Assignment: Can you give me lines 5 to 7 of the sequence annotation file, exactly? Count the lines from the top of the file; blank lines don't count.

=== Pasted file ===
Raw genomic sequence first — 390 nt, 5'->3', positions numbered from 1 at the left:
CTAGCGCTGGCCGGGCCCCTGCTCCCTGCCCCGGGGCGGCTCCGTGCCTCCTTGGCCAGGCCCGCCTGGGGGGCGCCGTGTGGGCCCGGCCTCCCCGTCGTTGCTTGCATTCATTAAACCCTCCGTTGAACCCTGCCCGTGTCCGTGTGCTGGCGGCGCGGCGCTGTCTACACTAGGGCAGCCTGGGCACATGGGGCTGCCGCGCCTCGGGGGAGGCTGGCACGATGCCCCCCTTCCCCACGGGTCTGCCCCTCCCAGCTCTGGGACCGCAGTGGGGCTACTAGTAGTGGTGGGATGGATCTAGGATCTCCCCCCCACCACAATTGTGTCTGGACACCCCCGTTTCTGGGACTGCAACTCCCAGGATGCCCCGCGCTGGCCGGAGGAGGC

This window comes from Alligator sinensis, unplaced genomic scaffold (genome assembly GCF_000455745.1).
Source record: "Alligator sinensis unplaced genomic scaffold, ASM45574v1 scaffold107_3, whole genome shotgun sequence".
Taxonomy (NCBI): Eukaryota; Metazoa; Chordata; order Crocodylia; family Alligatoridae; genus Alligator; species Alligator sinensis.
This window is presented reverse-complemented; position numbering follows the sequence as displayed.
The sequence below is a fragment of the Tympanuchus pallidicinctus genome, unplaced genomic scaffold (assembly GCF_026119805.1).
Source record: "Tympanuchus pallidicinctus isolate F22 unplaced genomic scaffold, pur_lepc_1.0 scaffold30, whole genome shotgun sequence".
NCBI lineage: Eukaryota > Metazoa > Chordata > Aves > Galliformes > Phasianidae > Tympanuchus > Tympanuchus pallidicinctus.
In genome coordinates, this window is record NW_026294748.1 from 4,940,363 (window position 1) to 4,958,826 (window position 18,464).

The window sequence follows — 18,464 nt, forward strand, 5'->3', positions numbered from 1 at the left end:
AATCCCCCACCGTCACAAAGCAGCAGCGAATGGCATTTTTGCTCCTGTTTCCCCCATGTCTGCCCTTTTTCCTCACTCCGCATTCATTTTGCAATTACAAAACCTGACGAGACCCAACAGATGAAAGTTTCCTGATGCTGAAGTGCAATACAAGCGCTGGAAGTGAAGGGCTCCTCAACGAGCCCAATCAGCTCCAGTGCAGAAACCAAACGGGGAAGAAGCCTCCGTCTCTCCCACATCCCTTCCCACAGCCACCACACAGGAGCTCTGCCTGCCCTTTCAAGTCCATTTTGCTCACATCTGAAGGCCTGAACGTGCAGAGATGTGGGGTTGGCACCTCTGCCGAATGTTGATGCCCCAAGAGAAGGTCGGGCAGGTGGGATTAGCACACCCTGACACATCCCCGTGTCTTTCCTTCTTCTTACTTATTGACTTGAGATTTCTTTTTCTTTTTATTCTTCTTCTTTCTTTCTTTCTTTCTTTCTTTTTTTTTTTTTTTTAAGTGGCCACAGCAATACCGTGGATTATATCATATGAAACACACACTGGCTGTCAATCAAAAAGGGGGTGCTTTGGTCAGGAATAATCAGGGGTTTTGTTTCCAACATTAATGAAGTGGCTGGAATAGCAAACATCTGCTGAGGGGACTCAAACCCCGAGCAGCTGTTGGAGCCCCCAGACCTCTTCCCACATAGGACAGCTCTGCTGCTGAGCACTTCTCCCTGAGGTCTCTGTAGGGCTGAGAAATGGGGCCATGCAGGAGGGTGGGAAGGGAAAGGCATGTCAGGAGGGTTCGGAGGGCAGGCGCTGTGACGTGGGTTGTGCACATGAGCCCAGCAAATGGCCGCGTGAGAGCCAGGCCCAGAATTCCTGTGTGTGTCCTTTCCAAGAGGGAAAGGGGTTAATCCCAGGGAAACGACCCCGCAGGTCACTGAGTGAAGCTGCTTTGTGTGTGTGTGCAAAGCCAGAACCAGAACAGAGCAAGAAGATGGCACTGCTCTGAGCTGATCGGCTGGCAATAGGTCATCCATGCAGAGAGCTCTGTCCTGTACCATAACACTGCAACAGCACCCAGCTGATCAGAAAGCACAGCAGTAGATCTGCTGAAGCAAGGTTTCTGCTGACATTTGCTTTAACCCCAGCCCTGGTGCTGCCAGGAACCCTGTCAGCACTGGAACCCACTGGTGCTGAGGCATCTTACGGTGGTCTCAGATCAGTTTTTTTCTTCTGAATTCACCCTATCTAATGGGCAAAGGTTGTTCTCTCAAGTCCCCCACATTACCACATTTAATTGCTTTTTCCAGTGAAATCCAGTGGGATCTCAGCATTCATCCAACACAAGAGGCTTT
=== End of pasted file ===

Taxonomy (NCBI): Eukaryota; Metazoa; Chordata; order Crocodylia; family Alligatoridae; genus Alligator; species Alligator sinensis.
This window is presented reverse-complemented; position numbering follows the sequence as displayed.
The sequence below is a fragment of the Tympanuchus pallidicinctus genome, unplaced genomic scaffold (assembly GCF_026119805.1).